כִּי־הוּא עַל־יַמִּים יְסָדָהּ וְעַל־נְהָרֹות יְכֹונְנֶהָ׃ 24:2
Psal. 24:2 For He founded it upon the seas,
and upon the floods He shall establish it.
Every bible I’ve examined (some 20 of them) has, for the second part of the translation, something like and established it upon the floods, instead of the translation I have. I humbly submit that they are all in error, because the last word in the second line is clearly imperfect and should be translated as a future event. Some may argue that the poetry makes necessary the “error” in tense. Others may claim this is an example of an imperfect tense to be considered as a prophetic tense, which might be interpreted to be that of a past event. I disagree with both of these ideas. As I’ve translated the bible, I have always assumed that every Hebrew concept in it is accurately described, because the scribes were so divinely inspired that they meant what they wrote and took no liberties with their sacred messages. As further response to the first argument, I claim that David could have used any of several perfect-tense words to denote that the Lord had established it (the earth), which would have left the poetry intact, i.e., echoed the yad-sound of the fifth word, the other verb in the verse. As for the second argument, which is about the prophetic tense, normally a perfect tense verb is considered a prophetic tense form and is understood to be describing a future event, not the other way around, as in this case. Enough said about this.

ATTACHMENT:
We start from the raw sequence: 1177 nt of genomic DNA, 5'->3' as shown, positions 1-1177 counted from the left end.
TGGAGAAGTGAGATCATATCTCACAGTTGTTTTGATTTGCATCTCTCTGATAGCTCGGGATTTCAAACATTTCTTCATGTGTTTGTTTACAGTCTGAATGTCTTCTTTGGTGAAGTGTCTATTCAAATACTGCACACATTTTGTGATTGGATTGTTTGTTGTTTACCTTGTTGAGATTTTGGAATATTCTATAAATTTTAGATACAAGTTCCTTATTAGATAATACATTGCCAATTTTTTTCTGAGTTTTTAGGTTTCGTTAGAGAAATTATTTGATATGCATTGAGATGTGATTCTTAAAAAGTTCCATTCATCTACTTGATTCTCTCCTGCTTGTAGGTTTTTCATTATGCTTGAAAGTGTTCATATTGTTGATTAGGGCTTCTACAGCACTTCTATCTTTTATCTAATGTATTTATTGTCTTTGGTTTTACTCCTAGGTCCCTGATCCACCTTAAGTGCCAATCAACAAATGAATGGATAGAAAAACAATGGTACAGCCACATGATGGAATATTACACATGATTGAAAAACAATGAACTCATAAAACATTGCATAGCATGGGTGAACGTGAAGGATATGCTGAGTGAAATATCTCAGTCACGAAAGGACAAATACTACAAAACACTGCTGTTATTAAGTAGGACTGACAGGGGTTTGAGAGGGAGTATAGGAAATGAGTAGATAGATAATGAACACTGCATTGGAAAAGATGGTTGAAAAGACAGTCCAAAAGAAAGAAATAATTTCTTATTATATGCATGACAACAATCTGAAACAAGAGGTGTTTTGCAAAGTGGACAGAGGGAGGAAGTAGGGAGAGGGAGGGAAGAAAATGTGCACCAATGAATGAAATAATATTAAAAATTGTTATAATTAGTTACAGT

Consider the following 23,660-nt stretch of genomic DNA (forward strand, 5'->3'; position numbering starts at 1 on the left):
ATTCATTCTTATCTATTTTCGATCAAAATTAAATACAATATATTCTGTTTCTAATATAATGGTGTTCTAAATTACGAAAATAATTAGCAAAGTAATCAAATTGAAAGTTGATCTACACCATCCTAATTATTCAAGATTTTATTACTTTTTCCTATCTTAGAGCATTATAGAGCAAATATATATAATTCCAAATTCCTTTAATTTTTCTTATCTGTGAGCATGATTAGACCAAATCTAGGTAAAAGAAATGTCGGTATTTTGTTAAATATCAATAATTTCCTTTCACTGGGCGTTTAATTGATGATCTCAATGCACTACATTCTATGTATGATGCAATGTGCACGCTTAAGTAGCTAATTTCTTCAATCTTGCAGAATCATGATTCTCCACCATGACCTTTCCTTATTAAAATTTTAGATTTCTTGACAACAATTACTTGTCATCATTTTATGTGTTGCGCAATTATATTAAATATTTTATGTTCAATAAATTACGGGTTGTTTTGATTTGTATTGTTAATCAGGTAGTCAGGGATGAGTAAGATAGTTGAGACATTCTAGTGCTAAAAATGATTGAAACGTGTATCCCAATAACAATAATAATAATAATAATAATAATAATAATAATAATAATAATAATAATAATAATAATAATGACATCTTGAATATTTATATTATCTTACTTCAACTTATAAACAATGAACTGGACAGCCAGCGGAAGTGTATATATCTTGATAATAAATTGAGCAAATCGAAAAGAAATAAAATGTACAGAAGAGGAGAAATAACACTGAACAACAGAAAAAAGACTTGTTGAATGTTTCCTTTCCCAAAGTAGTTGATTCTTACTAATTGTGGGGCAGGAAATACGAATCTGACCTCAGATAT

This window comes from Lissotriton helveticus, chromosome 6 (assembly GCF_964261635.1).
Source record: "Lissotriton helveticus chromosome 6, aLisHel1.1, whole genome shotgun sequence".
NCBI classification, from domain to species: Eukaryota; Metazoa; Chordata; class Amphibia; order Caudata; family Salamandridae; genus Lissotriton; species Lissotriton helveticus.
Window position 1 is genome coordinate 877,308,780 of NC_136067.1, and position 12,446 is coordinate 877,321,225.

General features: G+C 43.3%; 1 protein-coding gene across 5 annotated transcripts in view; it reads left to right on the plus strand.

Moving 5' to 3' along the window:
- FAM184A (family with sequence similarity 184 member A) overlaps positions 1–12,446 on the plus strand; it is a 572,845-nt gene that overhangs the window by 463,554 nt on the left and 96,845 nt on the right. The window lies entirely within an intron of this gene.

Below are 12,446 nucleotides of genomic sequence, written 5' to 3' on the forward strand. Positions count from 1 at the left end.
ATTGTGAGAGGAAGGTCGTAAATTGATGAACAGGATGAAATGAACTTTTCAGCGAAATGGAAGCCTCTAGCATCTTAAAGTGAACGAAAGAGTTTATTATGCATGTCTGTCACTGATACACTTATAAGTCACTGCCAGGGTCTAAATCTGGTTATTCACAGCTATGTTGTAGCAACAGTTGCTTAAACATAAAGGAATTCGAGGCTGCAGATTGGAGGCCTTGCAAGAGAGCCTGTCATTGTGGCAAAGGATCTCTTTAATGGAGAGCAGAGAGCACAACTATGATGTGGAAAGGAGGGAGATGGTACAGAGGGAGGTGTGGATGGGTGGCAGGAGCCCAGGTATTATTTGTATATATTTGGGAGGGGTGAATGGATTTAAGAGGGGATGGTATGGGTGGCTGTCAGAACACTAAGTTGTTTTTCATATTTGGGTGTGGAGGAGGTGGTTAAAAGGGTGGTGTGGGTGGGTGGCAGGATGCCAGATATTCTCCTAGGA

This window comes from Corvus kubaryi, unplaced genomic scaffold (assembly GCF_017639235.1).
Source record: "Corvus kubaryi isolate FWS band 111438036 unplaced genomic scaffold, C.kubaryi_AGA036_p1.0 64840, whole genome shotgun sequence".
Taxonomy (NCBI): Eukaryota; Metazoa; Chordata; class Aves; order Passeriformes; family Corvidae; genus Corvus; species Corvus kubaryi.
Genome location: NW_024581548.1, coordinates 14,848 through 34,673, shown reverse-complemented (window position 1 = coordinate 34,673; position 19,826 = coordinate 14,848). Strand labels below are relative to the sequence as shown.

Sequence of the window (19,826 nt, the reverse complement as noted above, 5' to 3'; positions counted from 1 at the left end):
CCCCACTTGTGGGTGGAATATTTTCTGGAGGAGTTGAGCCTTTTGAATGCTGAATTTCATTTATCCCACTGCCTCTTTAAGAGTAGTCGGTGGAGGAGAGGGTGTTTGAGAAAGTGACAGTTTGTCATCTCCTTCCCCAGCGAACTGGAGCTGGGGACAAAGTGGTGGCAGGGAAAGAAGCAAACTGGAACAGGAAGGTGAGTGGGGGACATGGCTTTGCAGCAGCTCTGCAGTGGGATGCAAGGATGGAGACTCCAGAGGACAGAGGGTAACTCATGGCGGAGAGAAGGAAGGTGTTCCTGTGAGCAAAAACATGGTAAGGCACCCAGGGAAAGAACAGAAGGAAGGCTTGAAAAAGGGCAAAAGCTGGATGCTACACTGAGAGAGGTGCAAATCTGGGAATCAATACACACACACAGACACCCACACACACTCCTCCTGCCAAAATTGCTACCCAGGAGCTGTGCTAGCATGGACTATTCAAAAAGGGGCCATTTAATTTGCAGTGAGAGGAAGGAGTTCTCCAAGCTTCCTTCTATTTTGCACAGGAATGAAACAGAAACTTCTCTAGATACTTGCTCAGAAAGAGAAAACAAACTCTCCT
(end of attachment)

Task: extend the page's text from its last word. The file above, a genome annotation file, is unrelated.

So if I’m correct, what might be the meaning of my translation? For one, it could indeed be sort of prophetic in a strange way. David could have projected the idea of the founding (creation?) of the world back to the time of that event, back to Genesis 1. In that case the flood would be in the future. This is a fairly reasonable interpretation, but it would be unique to this verse; the same concept does not seem to occur elsewhere in the bible, certainly not in the Psalms. Another possibility is that there will be additional floods in the future, that is, after David’s time. But the Lord has promised no more total destruction by a flood (remember Gene. 9:11?). The only other interpretation I can conceive of is that the term for floods can mean many minor ones that would occur in the future and would help to reshape parts of the earth. Thus the establishment of the earth is not complete until there are no more little floods. Do you have any additional ideas?